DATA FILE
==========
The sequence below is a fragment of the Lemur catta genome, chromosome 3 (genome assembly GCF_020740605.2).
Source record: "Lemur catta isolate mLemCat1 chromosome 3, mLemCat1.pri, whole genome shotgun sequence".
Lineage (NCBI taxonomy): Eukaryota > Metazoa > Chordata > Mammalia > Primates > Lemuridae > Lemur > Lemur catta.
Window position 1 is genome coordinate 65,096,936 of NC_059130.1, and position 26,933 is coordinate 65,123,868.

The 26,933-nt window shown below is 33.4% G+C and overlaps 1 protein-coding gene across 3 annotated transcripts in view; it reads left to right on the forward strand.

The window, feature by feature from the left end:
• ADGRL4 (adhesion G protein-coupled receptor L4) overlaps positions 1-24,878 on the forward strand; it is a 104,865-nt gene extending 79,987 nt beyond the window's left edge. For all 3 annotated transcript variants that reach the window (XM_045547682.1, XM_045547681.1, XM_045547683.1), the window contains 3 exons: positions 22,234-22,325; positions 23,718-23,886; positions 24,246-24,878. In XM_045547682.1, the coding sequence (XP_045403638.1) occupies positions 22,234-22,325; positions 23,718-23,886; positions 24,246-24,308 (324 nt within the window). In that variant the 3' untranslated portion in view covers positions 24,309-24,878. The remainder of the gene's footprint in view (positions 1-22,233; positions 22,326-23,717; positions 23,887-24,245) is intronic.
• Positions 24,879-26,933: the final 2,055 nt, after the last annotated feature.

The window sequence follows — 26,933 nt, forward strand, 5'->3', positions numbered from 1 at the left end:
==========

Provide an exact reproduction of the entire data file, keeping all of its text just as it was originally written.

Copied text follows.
The sequence below is a fragment of the Lemur catta genome, chromosome 3 (genome assembly GCF_020740605.2).
Source record: "Lemur catta isolate mLemCat1 chromosome 3, mLemCat1.pri, whole genome shotgun sequence".
Lineage (NCBI taxonomy): Eukaryota > Metazoa > Chordata > Mammalia > Primates > Lemuridae > Lemur > Lemur catta.
Window position 1 is genome coordinate 65,096,936 of NC_059130.1, and position 26,933 is coordinate 65,123,868.

The 26,933-nt window shown below is 33.4% G+C and overlaps 1 protein-coding gene across 3 annotated transcripts in view; it reads left to right on the forward strand.

The window, feature by feature from the left end:
• ADGRL4 (adhesion G protein-coupled receptor L4) overlaps positions 1-24,878 on the forward strand; it is a 104,865-nt gene extending 79,987 nt beyond the window's left edge. For all 3 annotated transcript variants that reach the window (XM_045547682.1, XM_045547681.1, XM_045547683.1), the window contains 3 exons: positions 22,234-22,325; positions 23,718-23,886; positions 24,246-24,878. In XM_045547682.1, the coding sequence (XP_045403638.1) occupies positions 22,234-22,325; positions 23,718-23,886; positions 24,246-24,308 (324 nt within the window). In that variant the 3' untranslated portion in view covers positions 24,309-24,878. The remainder of the gene's footprint in view (positions 1-22,233; positions 22,326-23,717; positions 23,887-24,245) is intronic.
• Positions 24,879-26,933: the final 2,055 nt, after the last annotated feature.

The window sequence follows — 26,933 nt, forward strand, 5'->3', positions numbered from 1 at the left end: